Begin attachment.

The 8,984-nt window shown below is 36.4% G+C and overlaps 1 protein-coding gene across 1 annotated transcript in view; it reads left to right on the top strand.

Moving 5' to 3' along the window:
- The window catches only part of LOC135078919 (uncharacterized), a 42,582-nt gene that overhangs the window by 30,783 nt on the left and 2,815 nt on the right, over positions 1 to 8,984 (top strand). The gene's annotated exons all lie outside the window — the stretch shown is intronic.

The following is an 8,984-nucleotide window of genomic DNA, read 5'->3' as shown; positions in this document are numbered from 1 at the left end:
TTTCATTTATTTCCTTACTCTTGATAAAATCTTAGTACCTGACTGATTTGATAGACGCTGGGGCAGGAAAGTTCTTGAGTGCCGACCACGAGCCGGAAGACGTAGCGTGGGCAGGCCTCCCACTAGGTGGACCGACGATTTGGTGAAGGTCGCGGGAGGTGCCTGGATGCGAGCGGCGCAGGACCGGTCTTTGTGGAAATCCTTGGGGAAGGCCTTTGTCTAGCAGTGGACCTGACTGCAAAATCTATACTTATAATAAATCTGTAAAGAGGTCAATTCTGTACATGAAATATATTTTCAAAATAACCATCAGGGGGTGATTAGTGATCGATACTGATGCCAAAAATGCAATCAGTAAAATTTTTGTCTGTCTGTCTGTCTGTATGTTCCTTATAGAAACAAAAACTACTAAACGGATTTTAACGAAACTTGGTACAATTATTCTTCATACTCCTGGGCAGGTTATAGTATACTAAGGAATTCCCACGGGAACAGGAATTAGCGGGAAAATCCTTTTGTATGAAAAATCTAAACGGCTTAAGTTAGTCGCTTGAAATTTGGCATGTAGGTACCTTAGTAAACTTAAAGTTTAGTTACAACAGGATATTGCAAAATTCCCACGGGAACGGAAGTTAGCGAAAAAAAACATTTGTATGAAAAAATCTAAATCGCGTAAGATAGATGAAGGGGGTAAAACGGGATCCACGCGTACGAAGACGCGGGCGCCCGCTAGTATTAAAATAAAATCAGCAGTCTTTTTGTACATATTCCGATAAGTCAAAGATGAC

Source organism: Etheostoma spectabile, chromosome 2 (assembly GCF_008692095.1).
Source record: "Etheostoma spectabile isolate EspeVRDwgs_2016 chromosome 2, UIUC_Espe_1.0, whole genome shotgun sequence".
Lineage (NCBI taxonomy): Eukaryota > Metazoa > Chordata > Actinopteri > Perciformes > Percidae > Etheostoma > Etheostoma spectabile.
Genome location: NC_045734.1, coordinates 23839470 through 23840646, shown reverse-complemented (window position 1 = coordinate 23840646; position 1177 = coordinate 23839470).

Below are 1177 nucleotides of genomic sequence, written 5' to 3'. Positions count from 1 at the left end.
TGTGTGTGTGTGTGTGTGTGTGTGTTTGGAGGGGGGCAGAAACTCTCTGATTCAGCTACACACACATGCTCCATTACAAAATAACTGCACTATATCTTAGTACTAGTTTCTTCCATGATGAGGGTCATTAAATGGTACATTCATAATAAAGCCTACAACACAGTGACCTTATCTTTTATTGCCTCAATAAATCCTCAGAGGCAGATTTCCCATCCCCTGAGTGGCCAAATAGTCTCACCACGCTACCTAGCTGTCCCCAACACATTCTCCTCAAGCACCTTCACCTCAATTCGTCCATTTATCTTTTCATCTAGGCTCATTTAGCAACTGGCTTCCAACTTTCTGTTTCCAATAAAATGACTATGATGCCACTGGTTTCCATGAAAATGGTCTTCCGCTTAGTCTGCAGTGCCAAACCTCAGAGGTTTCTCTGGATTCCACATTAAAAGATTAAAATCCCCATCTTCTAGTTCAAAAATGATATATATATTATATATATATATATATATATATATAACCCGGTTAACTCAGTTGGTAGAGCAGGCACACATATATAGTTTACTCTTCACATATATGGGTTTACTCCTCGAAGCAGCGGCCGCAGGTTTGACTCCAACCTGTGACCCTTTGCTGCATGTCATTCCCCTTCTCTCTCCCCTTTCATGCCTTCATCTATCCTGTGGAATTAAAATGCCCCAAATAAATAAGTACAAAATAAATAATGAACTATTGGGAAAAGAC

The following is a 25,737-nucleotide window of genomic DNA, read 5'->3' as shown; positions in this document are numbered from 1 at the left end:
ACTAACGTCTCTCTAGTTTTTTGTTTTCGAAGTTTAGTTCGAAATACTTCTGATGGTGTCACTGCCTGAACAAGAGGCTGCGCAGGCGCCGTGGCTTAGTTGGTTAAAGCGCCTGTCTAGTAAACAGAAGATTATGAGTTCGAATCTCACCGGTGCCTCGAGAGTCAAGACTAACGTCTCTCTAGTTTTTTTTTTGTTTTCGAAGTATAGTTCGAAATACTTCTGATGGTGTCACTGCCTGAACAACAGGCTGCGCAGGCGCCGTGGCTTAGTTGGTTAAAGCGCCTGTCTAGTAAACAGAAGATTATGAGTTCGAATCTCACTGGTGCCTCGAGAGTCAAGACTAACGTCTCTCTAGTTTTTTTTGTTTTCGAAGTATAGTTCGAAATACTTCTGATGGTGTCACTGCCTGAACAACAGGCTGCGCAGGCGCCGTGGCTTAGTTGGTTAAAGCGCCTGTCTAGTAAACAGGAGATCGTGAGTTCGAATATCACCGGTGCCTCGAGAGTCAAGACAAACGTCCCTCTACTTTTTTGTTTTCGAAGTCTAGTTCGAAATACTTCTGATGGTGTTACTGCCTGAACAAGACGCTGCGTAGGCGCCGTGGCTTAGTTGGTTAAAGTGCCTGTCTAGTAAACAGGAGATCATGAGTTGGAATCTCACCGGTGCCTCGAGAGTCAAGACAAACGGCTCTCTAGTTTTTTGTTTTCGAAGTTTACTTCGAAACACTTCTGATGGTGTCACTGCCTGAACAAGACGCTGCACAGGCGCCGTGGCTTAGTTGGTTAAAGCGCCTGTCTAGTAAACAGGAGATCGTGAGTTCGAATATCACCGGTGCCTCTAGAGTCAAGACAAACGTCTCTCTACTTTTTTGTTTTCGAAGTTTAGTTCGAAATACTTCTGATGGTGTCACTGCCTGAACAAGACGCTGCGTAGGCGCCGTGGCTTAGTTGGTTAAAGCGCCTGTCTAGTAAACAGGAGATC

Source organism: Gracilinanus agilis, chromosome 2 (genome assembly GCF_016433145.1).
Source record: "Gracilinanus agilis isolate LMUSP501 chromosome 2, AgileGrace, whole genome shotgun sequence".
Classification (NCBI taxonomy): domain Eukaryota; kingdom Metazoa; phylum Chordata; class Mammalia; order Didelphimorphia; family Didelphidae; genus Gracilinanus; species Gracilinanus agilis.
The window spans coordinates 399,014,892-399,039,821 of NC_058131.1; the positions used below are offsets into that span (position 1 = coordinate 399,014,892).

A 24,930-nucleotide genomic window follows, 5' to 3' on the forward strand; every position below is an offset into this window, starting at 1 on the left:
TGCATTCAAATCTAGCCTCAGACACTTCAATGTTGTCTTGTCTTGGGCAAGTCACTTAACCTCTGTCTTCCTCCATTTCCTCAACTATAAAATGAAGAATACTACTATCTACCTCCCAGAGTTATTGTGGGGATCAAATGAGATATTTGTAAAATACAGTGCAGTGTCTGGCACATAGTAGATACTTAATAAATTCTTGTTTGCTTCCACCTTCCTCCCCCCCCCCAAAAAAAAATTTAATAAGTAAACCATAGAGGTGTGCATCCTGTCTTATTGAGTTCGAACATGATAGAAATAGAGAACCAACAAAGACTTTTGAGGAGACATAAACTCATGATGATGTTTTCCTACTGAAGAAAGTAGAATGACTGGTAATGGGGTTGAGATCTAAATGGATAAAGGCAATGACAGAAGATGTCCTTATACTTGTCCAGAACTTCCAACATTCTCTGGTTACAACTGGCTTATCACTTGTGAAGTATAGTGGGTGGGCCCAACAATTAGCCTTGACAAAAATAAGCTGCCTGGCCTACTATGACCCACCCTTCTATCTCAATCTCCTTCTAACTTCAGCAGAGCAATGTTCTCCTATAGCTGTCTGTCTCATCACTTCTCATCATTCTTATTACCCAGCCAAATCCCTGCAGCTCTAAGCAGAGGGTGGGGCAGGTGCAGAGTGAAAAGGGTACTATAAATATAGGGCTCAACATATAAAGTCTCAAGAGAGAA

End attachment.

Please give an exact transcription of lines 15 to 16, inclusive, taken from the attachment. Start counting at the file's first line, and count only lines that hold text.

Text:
Source record: "Gracilinanus agilis isolate LMUSP501 chromosome 2, AgileGrace, whole genome shotgun sequence".
Classification (NCBI taxonomy): domain Eukaryota; kingdom Metazoa; phylum Chordata; class Mammalia; order Didelphimorphia; family Didelphidae; genus Gracilinanus; species Gracilinanus agilis.